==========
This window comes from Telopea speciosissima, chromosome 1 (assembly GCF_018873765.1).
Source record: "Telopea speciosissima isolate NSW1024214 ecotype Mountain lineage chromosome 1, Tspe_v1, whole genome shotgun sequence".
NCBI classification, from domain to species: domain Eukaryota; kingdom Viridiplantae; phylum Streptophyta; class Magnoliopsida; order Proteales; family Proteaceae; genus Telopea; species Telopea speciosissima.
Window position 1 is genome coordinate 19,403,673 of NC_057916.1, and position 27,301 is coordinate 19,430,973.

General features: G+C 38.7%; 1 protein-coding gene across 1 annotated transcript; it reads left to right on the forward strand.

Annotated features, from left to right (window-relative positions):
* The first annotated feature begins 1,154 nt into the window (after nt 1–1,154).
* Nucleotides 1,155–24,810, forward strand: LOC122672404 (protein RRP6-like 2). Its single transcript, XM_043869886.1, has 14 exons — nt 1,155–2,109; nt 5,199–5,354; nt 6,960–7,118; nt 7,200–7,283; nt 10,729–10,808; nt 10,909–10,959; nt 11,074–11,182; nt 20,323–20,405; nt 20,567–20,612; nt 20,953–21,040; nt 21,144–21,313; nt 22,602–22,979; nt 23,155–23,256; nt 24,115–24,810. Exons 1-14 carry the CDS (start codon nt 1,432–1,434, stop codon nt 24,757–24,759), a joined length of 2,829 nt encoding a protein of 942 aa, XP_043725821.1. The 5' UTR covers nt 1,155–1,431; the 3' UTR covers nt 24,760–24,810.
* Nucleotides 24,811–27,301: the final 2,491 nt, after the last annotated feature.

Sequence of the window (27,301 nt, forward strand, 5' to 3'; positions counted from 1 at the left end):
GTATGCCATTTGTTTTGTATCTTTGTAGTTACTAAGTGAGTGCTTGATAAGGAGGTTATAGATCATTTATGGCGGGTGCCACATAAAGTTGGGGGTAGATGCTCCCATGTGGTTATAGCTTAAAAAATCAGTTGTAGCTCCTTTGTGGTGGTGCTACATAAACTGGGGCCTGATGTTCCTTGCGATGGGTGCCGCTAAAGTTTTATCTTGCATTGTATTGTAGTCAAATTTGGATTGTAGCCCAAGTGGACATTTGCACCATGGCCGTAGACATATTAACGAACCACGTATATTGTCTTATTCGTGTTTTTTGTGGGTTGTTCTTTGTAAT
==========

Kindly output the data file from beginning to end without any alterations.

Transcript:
This window comes from Telopea speciosissima, chromosome 1 (assembly GCF_018873765.1).
Source record: "Telopea speciosissima isolate NSW1024214 ecotype Mountain lineage chromosome 1, Tspe_v1, whole genome shotgun sequence".
NCBI classification, from domain to species: domain Eukaryota; kingdom Viridiplantae; phylum Streptophyta; class Magnoliopsida; order Proteales; family Proteaceae; genus Telopea; species Telopea speciosissima.
Window position 1 is genome coordinate 19,403,673 of NC_057916.1, and position 27,301 is coordinate 19,430,973.

General features: G+C 38.7%; 1 protein-coding gene across 1 annotated transcript; it reads left to right on the forward strand.

Annotated features, from left to right (window-relative positions):
* The first annotated feature begins 1,154 nt into the window (after nt 1–1,154).
* Nucleotides 1,155–24,810, forward strand: LOC122672404 (protein RRP6-like 2). Its single transcript, XM_043869886.1, has 14 exons — nt 1,155–2,109; nt 5,199–5,354; nt 6,960–7,118; nt 7,200–7,283; nt 10,729–10,808; nt 10,909–10,959; nt 11,074–11,182; nt 20,323–20,405; nt 20,567–20,612; nt 20,953–21,040; nt 21,144–21,313; nt 22,602–22,979; nt 23,155–23,256; nt 24,115–24,810. Exons 1-14 carry the CDS (start codon nt 1,432–1,434, stop codon nt 24,757–24,759), a joined length of 2,829 nt encoding a protein of 942 aa, XP_043725821.1. The 5' UTR covers nt 1,155–1,431; the 3' UTR covers nt 24,760–24,810.
* Nucleotides 24,811–27,301: the final 2,491 nt, after the last annotated feature.

Sequence of the window (27,301 nt, forward strand, 5' to 3'; positions counted from 1 at the left end):
GTATGCCATTTGTTTTGTATCTTTGTAGTTACTAAGTGAGTGCTTGATAAGGAGGTTATAGATCATTTATGGCGGGTGCCACATAAAGTTGGGGGTAGATGCTCCCATGTGGTTATAGCTTAAAAAATCAGTTGTAGCTCCTTTGTGGTGGTGCTACATAAACTGGGGCCTGATGTTCCTTGCGATGGGTGCCGCTAAAGTTTTATCTTGCATTGTATTGTAGTCAAATTTGGATTGTAGCCCAAGTGGACATTTGCACCATGGCCGTAGACATATTAACGAACCACGTATATTGTCTTATTCGTGTTTTTTGTGGGTTGTTCTTTGTAAT